How This Man Makes Mesmerizing Fluid Sculptures | Obsessed | WIRED

published on July 3, 2020

– [Eric] I just remember
it was so captivating,

really kinda alien like

– [Narrator] This strange looking material

is not computer generated

What you're seeing is a liquid

with nano-sized particles of iron in it

reacting to a magnetic field

It's called ferrofluid

It was first developed by NASA

and artist Eric Mesple has
been using it in his work

for the past 12 years

[mesmerizing music]

– Every single sculpture

I feel like I tackle with ferrofluid,

I have no idea how I'm gonna
get this to work when I go in

[playful music]

– [Narrator] Eric is a master
metal worker and builder

He built this giant clock
and a literal metal jacket

– My father, when I was 11 years old,

he got me an anvil and
I started blacksmithing

When I was younger I would
make all sorts of stuff

from gates, ornamental spoons, and swords

– [Narrator] But ever since
coming across ferrofluids

in a scientific article
as a graduate student,

he's been captivated by it

– The more I read about it
and the characteristics of it,

I just the whole time was thinking,

"Oh, I really wanna do
something with this stuff"

And when you were a kid

you could see the magnetic field in a 2D,

iron filings on a piece of paper,

you could see the striations of it,

but now you're actually seeing
with nodes coming of off it

what the magnetic field looks like

in a three dimensional realm

– [Narrator] NASA developed
ferrofluids in the early 1960s

Engineer Steve Papell was
trying to figure out how

to draw rocket fuel into
the engine in zero gravity

His solution, he would magnetize it

Now the magnetic fuel was
never actually adopted

for space flight,

but ferrofluids are used in a number

of different commercial applications

From cooling loud speakers,

dampening vibrations on helicopters,

and even to create an airtight seal

around your computer's hard drive

– It's been used for
many different things,

but what I use it for
is none of those things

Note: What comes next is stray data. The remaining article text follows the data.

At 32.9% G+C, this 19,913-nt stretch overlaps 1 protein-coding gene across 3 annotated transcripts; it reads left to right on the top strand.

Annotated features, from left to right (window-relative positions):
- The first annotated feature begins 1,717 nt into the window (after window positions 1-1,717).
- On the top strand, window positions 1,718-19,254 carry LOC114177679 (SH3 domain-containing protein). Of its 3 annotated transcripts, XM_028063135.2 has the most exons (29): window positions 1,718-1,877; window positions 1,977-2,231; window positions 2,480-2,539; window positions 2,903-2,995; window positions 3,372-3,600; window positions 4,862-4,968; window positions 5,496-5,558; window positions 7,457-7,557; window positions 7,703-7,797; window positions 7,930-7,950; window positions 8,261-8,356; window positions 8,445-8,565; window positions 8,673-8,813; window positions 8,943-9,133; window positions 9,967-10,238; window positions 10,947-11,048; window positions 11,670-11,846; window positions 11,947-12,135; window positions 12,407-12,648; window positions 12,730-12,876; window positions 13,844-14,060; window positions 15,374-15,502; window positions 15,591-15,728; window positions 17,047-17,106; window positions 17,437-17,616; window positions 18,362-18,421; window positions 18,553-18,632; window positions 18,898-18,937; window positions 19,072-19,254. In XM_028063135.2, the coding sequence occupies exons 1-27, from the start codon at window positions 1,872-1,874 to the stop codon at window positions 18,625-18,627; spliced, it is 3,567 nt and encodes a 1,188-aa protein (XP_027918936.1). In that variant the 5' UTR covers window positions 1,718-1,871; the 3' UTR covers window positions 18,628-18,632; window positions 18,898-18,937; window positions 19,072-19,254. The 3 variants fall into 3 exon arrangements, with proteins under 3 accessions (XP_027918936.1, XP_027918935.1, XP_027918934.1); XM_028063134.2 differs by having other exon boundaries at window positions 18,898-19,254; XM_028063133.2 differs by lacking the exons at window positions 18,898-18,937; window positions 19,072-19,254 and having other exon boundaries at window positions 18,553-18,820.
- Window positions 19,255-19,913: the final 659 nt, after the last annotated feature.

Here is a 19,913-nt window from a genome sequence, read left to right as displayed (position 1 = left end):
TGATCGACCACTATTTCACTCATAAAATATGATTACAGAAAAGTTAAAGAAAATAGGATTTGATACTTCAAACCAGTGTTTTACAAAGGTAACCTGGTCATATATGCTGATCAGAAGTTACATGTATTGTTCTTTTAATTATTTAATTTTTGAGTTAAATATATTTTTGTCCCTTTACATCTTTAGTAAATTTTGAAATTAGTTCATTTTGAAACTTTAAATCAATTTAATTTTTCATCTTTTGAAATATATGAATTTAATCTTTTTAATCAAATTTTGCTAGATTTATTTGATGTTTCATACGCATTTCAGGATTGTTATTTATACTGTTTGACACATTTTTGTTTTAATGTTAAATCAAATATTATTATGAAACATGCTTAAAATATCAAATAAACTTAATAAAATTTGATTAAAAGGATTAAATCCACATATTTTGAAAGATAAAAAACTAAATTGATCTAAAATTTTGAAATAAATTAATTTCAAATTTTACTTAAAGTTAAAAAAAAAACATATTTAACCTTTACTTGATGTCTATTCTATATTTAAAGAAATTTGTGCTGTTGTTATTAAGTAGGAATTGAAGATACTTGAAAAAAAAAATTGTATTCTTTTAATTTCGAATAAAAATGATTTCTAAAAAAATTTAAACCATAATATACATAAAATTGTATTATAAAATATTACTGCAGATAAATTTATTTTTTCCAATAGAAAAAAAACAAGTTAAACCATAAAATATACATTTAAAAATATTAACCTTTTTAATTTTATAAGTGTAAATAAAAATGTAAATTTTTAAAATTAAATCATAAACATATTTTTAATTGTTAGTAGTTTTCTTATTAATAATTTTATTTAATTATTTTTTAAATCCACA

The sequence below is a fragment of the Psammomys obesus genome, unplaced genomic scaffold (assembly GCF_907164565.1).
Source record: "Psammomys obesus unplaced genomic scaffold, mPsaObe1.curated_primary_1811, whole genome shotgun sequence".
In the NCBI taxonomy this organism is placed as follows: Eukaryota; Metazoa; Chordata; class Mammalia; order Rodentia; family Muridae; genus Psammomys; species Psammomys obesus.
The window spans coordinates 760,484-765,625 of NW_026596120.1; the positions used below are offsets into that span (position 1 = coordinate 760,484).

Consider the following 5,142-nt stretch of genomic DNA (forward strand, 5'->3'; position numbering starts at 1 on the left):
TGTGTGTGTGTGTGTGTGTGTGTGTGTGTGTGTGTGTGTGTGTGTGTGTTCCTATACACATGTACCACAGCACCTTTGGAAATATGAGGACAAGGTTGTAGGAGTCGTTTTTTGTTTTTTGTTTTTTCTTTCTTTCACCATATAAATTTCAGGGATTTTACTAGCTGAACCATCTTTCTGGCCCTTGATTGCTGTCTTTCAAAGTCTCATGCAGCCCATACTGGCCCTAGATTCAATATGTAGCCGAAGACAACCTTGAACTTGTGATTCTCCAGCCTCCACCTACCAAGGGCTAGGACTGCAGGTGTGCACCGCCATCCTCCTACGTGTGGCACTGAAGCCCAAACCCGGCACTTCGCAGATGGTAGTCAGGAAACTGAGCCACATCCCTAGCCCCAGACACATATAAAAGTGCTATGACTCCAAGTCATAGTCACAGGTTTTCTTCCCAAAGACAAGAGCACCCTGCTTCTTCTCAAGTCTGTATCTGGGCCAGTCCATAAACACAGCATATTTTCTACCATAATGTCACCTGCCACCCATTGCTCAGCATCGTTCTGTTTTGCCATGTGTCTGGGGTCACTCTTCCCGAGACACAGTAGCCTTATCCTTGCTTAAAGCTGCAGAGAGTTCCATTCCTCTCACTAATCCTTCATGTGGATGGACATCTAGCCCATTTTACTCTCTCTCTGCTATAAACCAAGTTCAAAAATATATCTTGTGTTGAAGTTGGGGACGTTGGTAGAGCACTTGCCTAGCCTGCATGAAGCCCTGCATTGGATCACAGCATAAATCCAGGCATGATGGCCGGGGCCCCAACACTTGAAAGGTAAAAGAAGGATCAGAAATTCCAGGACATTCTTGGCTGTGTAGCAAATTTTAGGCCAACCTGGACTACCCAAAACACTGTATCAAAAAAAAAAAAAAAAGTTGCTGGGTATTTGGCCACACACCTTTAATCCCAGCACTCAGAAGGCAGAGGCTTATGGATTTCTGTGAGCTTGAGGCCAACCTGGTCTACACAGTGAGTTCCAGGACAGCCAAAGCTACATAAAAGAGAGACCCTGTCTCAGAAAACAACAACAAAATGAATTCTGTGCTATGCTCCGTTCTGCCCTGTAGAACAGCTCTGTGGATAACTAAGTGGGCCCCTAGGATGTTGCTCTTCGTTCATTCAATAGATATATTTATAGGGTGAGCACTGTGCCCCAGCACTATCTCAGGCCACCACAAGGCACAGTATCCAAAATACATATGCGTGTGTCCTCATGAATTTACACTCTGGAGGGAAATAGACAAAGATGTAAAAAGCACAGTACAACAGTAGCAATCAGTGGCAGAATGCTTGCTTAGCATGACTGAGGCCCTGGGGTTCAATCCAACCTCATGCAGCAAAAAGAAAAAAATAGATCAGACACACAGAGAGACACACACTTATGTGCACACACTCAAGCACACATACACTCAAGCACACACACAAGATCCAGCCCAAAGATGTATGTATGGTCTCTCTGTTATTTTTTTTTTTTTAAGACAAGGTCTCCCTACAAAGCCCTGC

I use it to show off
how beautiful it looks

– [Narrator] What you're seeing

is Eric increasing the
power to the electromagnet

until eventually the fluid jumps

– And it forms into those little cones

because that's the magnetic field,

but also that's least resistance too

Once something gets skinnier and skinnier

and then it goes right up
towards the magnet itself

The very first time I got ferrofluid,

I had it shipped from a
company called Ferro Tech,

and they're the ones that make ferrofluid

I noticed instantly that it
was totally, totally messy

I mean, it's like black ink,

so I had ink all over myself,

but I would purchase natural
magnets and move it around

and just stare at it and go like,

"Wow, this is crazy"

But even the characteristics
of me playing with it

with a magnet,

it was different than what I thought

It wasn't quite moving
how I wanted it to move

or I envisioned it moving,

but it was nonetheless still
intriguing and beautiful to me

I decided to do my first project,

which was the Machine Affecting Effect

I made a very large sphere

There was a huge natural
magnet inside the sphere

– [Narrator] Teaching himself how to code,

Eric programmed the movement of the magnet

so it would seemingly become attracted

to a viewer who approached the sphere

– [Eric] I think there's
something really important

about connecting people
with a piece of work,

not only just visually,

but what you're doing is affecting it

– [Narrator] For his next project,

Eric built a wall of ferrofluid
that would mirror the shape

of the viewer standing in front of it

– I was originally
thinking of that pin toy

where you would like push your hand in

and all the pins would come out

and make the shape of your hand

I really wanted to do a version of that

that was with just this fluid,

and as you would walk in front,

it would make a very 8-bit
kind of representation of you

in real time

I made 320 electromagnets

and I placed it behind this wall,

and I had a pump that
would recirculate the fluid

up to the top and run
over the surface of it

I had to build all of the computer chips,

computer components, write the program

I built every single magnet,

every single problem I ran in to,

I kinda had to figure out how to solve it

– [Narrator] Eric quickly ran
into issues with the pumps

that circulated the ferrofluid

– These cheap pumps that
you buy have a magnet

and they kinda spin around
and that's what turns it

All this fluid,

it's just dragging around
on the pump system,

so it was adding tons of
resistance and every half hour,

two hours, I was blowing them out

I finally decided I'm just
gonna tip the whole thing over

and make it in to a pool,

and so that was my third piece

That one's called Ferroflection Pool

I was in a class and it was
an interactive musical class,

and there was a professor